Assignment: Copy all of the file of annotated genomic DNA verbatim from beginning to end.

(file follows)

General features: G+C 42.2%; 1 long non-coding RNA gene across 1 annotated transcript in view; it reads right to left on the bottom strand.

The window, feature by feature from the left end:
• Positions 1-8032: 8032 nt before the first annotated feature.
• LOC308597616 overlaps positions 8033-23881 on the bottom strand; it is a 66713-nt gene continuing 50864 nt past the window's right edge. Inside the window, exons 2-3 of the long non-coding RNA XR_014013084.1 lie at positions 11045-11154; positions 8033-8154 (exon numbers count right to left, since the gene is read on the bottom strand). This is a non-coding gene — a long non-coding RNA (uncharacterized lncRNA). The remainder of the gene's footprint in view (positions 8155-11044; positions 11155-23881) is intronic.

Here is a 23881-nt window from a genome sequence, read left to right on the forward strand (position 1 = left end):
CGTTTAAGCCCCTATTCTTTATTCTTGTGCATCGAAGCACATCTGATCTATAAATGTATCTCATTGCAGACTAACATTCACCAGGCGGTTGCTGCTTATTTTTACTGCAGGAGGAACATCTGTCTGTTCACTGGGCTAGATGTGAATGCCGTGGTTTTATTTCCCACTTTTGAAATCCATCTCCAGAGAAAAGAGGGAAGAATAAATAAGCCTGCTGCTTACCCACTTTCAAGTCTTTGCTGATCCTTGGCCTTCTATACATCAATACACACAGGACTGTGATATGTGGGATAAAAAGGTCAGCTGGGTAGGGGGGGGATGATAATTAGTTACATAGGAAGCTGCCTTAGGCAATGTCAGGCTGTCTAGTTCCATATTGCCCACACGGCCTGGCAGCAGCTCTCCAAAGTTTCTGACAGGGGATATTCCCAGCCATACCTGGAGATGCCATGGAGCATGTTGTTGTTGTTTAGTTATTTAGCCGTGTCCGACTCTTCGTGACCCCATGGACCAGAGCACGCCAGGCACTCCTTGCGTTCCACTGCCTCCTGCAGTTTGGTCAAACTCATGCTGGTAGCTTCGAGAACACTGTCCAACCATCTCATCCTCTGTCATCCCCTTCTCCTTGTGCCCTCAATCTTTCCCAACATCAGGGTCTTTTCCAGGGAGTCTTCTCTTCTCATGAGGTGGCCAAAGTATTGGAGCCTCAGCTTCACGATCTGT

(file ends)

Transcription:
General features: G+C 42.2%; 1 long non-coding RNA gene across 1 annotated transcript in view; it reads right to left on the bottom strand.

The window, feature by feature from the left end:
• Positions 1-8032: 8032 nt before the first annotated feature.
• LOC308597616 overlaps positions 8033-23881 on the bottom strand; it is a 66713-nt gene continuing 50864 nt past the window's right edge. Inside the window, exons 2-3 of the long non-coding RNA XR_014013084.1 lie at positions 11045-11154; positions 8033-8154 (exon numbers count right to left, since the gene is read on the bottom strand). This is a non-coding gene — a long non-coding RNA (uncharacterized lncRNA). The remainder of the gene's footprint in view (positions 8155-11044; positions 11155-23881) is intronic.

Here is a 23881-nt window from a genome sequence, read left to right on the forward strand (position 1 = left end):
CGTTTAAGCCCCTATTCTTTATTCTTGTGCATCGAAGCACATCTGATCTATAAATGTATCTCATTGCAGACTAACATTCACCAGGCGGTTGCTGCTTATTTTTACTGCAGGAGGAACATCTGTCTGTTCACTGGGCTAGATGTGAATGCCGTGGTTTTATTTCCCACTTTTGAAATCCATCTCCAGAGAAAAGAGGGAAGAATAAATAAGCCTGCTGCTTACCCACTTTCAAGTCTTTGCTGATCCTTGGCCTTCTATACATCAATACACACAGGACTGTGATATGTGGGATAAAAAGGTCAGCTGGGTAGGGGGGGGATGATAATTAGTTACATAGGAAGCTGCCTTAGGCAATGTCAGGCTGTCTAGTTCCATATTGCCCACACGGCCTGGCAGCAGCTCTCCAAAGTTTCTGACAGGGGATATTCCCAGCCATACCTGGAGATGCCATGGAGCATGTTGTTGTTGTTTAGTTATTTAGCCGTGTCCGACTCTTCGTGACCCCATGGACCAGAGCACGCCAGGCACTCCTTGCGTTCCACTGCCTCCTGCAGTTTGGTCAAACTCATGCTGGTAGCTTCGAGAACACTGTCCAACCATCTCATCCTCTGTCATCCCCTTCTCCTTGTGCCCTCAATCTTTCCCAACATCAGGGTCTTTTCCAGGGAGTCTTCTCTTCTCATGAGGTGGCCAAAGTATTGGAGCCTCAGCTTCACGATCTGT